Marketing: 5 defining events
Or The Unlawful Internet Gambling Enforcement Act for those too young to remember that fateful day in 2006, has got to open this list. An act of biblical proportions in iGaming that halved the share price of PartyGaming and many other giants overnight and paved the way for PokerStars to begin an uninterrupted assault on the summit.
Quite how it was allowed to happen is still up for debate, but in a country that holds the right to bear arms as number two in its national rule book, the deep south Christian far-right voting masses were given a sacrificial lamb, and the American betting public have been paying for it ever since.
2. Paddy Power.
I want to give these guys a nod for no other reason that they’ve kept marketing fun. Yes, their irreverent, devil-may-care approach to PR and campaign creative might be driven out of a data bunker in Tallaght and yes, they recently merged with a banking operation masquerading as a betting exchange, but anyone who can get away with a 100-foot Roy Hodgson Jesus on the white cliffs of Dover and still be on brand deserves some applause.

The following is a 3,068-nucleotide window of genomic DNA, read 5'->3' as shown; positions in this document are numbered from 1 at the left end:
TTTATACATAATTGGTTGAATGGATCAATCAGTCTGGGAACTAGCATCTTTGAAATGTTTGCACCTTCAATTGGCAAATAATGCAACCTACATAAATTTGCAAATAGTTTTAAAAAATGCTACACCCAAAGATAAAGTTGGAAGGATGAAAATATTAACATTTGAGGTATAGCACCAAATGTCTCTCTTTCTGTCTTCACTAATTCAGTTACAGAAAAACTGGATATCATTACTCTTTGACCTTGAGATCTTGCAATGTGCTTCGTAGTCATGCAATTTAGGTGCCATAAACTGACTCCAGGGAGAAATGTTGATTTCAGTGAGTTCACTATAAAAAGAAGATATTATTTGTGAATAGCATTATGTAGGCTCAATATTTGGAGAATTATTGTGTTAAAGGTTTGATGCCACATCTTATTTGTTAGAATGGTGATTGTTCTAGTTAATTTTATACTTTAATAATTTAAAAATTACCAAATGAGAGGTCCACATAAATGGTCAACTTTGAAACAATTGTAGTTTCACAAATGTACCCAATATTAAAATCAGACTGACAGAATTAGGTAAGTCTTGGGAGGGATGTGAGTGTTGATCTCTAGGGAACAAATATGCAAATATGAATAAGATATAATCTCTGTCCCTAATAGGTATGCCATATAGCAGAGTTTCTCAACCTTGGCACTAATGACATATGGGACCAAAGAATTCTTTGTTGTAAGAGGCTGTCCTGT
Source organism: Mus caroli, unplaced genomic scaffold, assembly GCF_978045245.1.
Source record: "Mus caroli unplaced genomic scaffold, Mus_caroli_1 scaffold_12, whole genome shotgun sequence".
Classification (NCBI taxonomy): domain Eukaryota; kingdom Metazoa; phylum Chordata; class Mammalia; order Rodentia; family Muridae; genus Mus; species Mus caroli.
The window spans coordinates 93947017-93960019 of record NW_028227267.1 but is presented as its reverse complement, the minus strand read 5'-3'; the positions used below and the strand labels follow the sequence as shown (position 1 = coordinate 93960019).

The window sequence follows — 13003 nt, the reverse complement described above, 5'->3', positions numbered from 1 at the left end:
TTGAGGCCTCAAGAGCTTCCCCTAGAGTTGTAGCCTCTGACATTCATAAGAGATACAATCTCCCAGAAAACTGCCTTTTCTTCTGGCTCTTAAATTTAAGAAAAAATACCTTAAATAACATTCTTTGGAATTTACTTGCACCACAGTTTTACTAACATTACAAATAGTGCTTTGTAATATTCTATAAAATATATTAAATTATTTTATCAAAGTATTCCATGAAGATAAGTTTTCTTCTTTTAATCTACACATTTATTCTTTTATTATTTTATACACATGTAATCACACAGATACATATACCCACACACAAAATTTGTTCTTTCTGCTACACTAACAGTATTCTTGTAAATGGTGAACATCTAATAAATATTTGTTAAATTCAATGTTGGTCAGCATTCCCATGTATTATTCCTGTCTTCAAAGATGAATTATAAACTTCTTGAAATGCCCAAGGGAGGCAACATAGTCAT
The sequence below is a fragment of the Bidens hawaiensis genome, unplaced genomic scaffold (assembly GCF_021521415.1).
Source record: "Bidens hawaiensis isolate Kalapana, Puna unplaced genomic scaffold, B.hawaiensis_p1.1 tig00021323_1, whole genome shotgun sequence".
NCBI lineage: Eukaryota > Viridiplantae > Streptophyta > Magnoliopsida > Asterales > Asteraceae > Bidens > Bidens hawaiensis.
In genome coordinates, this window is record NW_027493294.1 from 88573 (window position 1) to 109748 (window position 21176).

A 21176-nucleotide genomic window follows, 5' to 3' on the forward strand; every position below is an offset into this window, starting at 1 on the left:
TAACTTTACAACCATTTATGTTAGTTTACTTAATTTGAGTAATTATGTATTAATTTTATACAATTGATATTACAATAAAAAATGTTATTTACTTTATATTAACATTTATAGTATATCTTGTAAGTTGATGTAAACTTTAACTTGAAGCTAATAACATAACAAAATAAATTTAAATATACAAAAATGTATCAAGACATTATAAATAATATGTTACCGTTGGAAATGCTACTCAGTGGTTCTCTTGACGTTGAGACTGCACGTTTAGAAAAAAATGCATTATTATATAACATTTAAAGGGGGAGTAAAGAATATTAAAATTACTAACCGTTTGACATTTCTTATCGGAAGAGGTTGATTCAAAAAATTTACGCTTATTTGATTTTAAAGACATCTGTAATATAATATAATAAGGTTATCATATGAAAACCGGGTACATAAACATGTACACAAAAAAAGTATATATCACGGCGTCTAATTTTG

By the same measure, it would be a gross dereliction of duty not to mention Pinnacle’s entry to the market in 1998 as a major milestone. The introduction of the high-volume/low-margin model to sports betting set the standard for sharp bettors that has yet to be beaten.
Mobile was always going to make this list in some guise, and the app revolution seems to be a good place to deliver at least some credit. Having mobile web products wrapped in apps has become, more and more, the ‘done thing’ – it’s easier than straight app development and allows more flexibility to develop mobile products quickly across platforms.
Anyone who can get away with a 100-foot Roy Hodgson Jesus on the white cliffs of Dover and still be on brand deserves some applause
If you’re talking about digital marketing, then ‘those that couldn’t be evil’ have to get a name check. From PPC to SEO, with most other things in between, Google literally owns the digital media landscape and anyone who doesn’t implicitly follow their rules is going to lose. Like it or hate it, the big G is here to stay, and with a raft of acquisitions it’s only getting more influential. Ignore them at your peril.
When I started in gaming as a marketing director for a poker start-up in 2006, it was like the Klondike gold rush. You couldn’t sniff for dodgy ‘executives’ trying to blag and lie their way to an online gaming fortune. It was a mess. But 10 years on, the industry has grown up; more and more talented people are starting and developing their careers in the industry and much of the dead wood has been found out and banished to the rail.
Bad habits are less common, good processes more prevalent and the industry has greatly benefited from this richer seam of talent.